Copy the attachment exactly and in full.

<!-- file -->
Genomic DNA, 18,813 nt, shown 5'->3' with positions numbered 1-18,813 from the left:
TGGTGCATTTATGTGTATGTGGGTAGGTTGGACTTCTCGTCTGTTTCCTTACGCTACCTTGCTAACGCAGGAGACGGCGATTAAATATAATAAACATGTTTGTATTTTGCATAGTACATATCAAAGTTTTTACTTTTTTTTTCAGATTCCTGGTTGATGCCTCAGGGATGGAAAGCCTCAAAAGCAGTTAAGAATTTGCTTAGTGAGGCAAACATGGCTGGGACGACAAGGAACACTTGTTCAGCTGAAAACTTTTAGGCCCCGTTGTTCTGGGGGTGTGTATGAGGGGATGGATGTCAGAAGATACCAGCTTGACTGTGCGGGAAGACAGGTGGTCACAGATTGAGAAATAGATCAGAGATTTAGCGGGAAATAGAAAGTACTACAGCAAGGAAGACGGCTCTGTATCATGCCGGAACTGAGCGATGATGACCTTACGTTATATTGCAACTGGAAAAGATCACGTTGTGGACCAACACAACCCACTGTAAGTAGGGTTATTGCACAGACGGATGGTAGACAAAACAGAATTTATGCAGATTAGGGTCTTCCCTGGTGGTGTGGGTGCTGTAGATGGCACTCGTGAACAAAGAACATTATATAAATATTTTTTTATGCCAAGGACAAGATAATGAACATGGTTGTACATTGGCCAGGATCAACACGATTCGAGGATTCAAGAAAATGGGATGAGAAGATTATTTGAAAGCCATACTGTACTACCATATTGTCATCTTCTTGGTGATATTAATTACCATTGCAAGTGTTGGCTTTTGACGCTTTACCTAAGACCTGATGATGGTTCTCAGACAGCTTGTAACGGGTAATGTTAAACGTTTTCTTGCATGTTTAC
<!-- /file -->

Genomic DNA, 18,813 nt, shown 5'->3' with positions numbered 1-18,813 from the left:
TGGTGCATTTATGTGTATGTGGGTAGGTTGGACTTCTCGTCTGTTTCCTTACGCTACCTTGCTAACGCAGGAGACGGCGATTAAATATAATAAACATGTTTGTATTTTGCATAGTACATATCAAAGTTTTTACTTTTTTTTTCAGATTCCTGGTTGATGCCTCAGGGATGGAAAGCCTCAAAAGCAGTTAAGAATTTGCTTAGTGAGGCAAACATGGCTGGGACGACAAGGAACACTTGTTCAGCTGAAAACTTTTAGGCCCCGTTGTTCTGGGGGTGTGTATGAGGGGATGGATGTCAGAAGATACCAGCTTGACTGTGCGGGAAGACAGGTGGTCACAGATTGAGAAATAGATCAGAGATTTAGCGGGAAATAGAAAGTACTACAGCAAGGAAGACGGCTCTGTATCATGCCGGAACTGAGCGATGATGACCTTACGTTATATTGCAACTGGAAAAGATCACGTTGTGGACCAACACAACCCACTGTAAGTAGGGTTATTGCACAGACGGATGGTAGACAAAACAGAATTTATGCAGATTAGGGTCTTCCCTGGTGGTGTGGGTGCTGTAGATGGCACTCGTGAACAAAGAACATTATATAAATATTTTTTTATGCCAAGGACAAGATAATGAACATGGTTGTACATTGGCCAGGATCAACACGATTCGAGGATTCAAGAAAATGGGATGAGAAGATTATTTGAAAGCCATACTGTACTACCATATTGTCATCTTCTTGGTGATATTAATTACCATTGCAAGTGTTGGCTTTTGACGCTTTACCTAAGACCTGATGATGGTTCTCAGACAGCTTGTAACGGGTAATGTTAAACGTTTTCTTGCATGTTTAC